ETFs are democratising investing, says Vanguard
As exchange-traded funds that take country tilts, invest in fixed income and even provide exposure to unlisted assets take hold, there are new ways to hold a core allocation to ETFs without being overly concentrated, explains Vanguard's Axel Lomholt.
Glenn Freeman: I'm Glenn Freeman for Morningstar and I'm talking today exchange-traded funds with Vanguard's Head of ETFs International Axel Lomholt.
Axel, thanks very much for your time today.
Axel Lomholt: Thanks for having me.
Freeman: Well, jumping straight into it, in the current market environment we seem to be on the cusp of a fairly serious downturn. How are exchange-traded funds expected to perform during this market? I mean, I guess, they will follow whatever happens, but what types of ETFs may weather the storm better?
Lomholt: Yeah. Good question. I think the good thing for investors is that they have a broad suite of ETFs they can build their portfolios in accordance with their risk profile and risk appetite, but we would sort of generally advise people should stay broadly diversified across both, equities and fixed income.
Freeman: Yeah. It's that point I guess that they are a complementary product set rather than being an all or nothing proposition.
Lomholt: Yeah, absolutely. I mean, we think one of the more recent innovations within ETFs are fixed income ETFs and they generally serve as a great diversifier in any market scenario. And we've seen great technology supporting new fixed income ETFs. So, it's a great development.
Freeman: Now, in terms of trends within the way exchange-traded funds are constructed, it's been something of a trend in more recent times of – so traditionally ETFs have been global – they will take a global index. We've seen some of it is more region-specific. Say, some people might want to get Japanese small-caps and buy US large-caps, for instance. Is that a trend that's going to develop further and to build?
Lomholt: Yeah, it's a good question. I would say from all the clients that we engage with and talk to, there's a couple of things that's happening. The first one is that they really understand now how important low cost is in building portfolios. And they use ETFs as core holdings. So, they are probably the more broad-based fixed income ETFs. But what we've seen over the past few years is that they are now adopting ETFs more satellite exposures like the exposure that you just talked about. So, together they are sort of building low cost portfolios.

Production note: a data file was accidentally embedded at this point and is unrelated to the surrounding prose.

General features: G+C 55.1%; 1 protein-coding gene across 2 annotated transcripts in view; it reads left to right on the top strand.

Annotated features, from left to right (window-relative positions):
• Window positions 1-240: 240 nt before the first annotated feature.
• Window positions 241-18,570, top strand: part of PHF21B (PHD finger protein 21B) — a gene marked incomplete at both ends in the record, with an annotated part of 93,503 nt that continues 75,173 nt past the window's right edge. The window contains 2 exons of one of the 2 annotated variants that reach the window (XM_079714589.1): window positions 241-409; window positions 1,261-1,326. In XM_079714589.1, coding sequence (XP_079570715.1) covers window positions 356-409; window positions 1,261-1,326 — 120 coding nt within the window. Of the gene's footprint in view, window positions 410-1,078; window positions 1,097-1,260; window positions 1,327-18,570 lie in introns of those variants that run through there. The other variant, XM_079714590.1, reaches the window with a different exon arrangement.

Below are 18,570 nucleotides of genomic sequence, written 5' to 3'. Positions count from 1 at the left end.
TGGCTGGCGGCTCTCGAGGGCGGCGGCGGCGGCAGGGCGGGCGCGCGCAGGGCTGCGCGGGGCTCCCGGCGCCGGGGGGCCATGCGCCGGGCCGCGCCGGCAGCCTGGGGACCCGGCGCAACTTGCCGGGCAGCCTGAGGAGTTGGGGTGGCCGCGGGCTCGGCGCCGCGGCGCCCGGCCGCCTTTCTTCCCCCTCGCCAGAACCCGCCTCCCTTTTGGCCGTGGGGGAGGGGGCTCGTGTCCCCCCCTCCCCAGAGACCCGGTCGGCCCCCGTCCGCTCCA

Freeman: And in Australia, in more recent times – and it's something that has, I believe, happening in other markets, too – financial advice has come into the spotlight and for the wrong reasons. Is that something that plays into the strengths of ETFs and makes them more popular? Or has it perhaps worked differently?
Lomholt: I mean, at Vanguard we think so. We think that ETFs have had a very positive impact on the financial industry, certainly in the couple of areas. They have globally disrupted distribution models. I mean, as you know, most financial (process) over the commission outside of the US And ETFs have been a wedge into these markets because they can be bought straight over the exchange. So, that's great for advisors and direct retailer clients. ETFs are democratized investing. So, people like me can buy exactly the same exposure as institutional investors. And finally, they have just lowered the costs of portfolio management overall. So, there's been a lot of benefits coming out of the recent regulatory tailwinds for sure.
Freeman: That's an interesting way of describing it as democratized assets. It was probably basically relevant here. We even got an election about – federal election next week on the weekend. But what are some of the other key areas that you see within exchange-traded funds? You alluded earlier to fixed income ETFs. Active ETFs, we've also seen at least in the Australian market coming off quite a low base, but they've been probably one of the – I think the fastest-growing segment of ETFs. Are there others?
Lomholt: Yeah, there are. So, fixed income, I'd say, is arguably the biggest innovation within ETFs at the moment. There's a couple of other things playing out. As you said, active and there's this interplay between factors and how they can sort of cheaply replicate some active exposures. There's a lot going on in thematic investing around ESG and SRI. So, we've seen a number of product launches globally in that area. Target-based investing is another theme that's playing out. And the other one is alternatives and ETFs moving into, sort of, alternatives (indiscernible) replicate some of this exposure. So, there's certainly a lot happening. We would still say that keep it diversified across all of these areas.
Freeman: When you're talking there about alternatives, what type? Are we talking private equity ETFs? Or which segments there?
Lomholt: No. I mean, there are some factors that could be replicated. It's still relatively new. But it's pretty clear that what investors are looking for is, how do I generate more return. It's a low-return environment and most of the clients that we speak to don't believe that's going to change in the foreseeable future. So, how can you build exposures that has sort of unlisted returns into a portfolio. So, we think there's a great innovation, but it would take time.
Freeman: Great. Thanks very much for your time today, Axel.
Lomholt: Thanks for having me.